Gold inched higher on Monday as elevated US inflation lifted the appeal of the metal, while investors awaited a Federal Reserve meeting to learn how quickly it plans to finish unwinding its bond-buying programme.
Spot gold rose 0.2% to $1,786.02 per ounce by 0438 GMT after rising as much as 0.8% on Friday. US gold futures were also up 0.2% to $1,787.30.
With the market pricing in the Fed moving forward into a rate hike cycle, it is sufficient for gold to be counted as a defensive asset right now, said Stephen Innes, managing partner at SPI Asset Management. "And that's why it's continuing to hold the bid."
"The dot plot this week is really going to be the driving force. Three dot plots - gold goes down below $1,770. The dollar weakens on two dot plots and gold moves to the top side range of $1,810."
The Fed is likely to announce a faster tapering of bond purchases, but more pronounced concerns over inflation or an aggressive "dot plot" could roil markets.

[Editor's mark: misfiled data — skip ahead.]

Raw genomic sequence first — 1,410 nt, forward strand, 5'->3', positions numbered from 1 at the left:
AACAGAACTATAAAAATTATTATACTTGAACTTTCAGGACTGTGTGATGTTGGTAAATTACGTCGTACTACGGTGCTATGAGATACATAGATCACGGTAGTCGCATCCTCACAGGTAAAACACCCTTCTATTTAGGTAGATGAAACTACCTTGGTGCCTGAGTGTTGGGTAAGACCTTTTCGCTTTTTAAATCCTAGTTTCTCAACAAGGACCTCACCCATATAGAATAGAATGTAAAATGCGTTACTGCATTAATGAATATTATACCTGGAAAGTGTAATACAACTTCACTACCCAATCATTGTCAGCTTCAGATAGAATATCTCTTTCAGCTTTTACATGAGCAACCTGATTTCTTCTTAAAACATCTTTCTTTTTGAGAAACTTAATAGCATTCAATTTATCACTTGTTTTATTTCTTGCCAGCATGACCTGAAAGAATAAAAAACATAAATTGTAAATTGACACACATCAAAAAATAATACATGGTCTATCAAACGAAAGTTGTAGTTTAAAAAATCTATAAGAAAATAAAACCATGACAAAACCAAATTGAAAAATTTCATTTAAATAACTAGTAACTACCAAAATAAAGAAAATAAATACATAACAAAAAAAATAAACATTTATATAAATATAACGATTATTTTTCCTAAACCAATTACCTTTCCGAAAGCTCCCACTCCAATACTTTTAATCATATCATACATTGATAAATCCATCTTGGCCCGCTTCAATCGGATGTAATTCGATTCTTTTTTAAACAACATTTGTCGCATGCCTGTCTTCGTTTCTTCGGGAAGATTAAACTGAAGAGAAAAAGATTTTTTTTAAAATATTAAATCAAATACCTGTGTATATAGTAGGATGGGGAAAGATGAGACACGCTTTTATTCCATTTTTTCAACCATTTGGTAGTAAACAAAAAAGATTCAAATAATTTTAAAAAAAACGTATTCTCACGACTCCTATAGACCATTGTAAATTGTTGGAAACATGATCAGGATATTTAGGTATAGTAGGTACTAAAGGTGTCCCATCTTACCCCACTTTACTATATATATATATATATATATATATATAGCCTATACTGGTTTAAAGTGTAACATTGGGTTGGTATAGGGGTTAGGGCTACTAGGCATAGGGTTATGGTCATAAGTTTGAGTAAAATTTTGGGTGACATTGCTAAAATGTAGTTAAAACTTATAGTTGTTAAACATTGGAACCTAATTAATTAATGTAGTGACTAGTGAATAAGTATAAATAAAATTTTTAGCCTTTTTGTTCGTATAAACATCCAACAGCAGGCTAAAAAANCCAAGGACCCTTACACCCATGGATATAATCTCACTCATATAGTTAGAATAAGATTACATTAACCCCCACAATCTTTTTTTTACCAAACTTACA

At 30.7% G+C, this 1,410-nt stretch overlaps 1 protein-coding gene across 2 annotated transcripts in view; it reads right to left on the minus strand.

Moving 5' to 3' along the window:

US consumer prices increased further in November as the cost of goods and services rose broadly amid supply constraints, leading to the largest annual gain since 1982. Gold is seen as an inflation hedge.
The dollar index held steady as six of the G10 central banks and a number of emerging-market central banks are set to review their monetary policies.
The European Central Bank is set to halve the amount of assets it buys each month from April, according to a Reuters poll.
Spot gold is poised to break a resistance at $1,789 per ounce, and rise towards the next resistance at $1,805, according to Reuters technical analyst Wang Tao.
Spot silver rose 0.4% to $22.25 an ounce, platinum jumped 1.1% to $952.15 and palladium gained 0.7% to $1,773.17.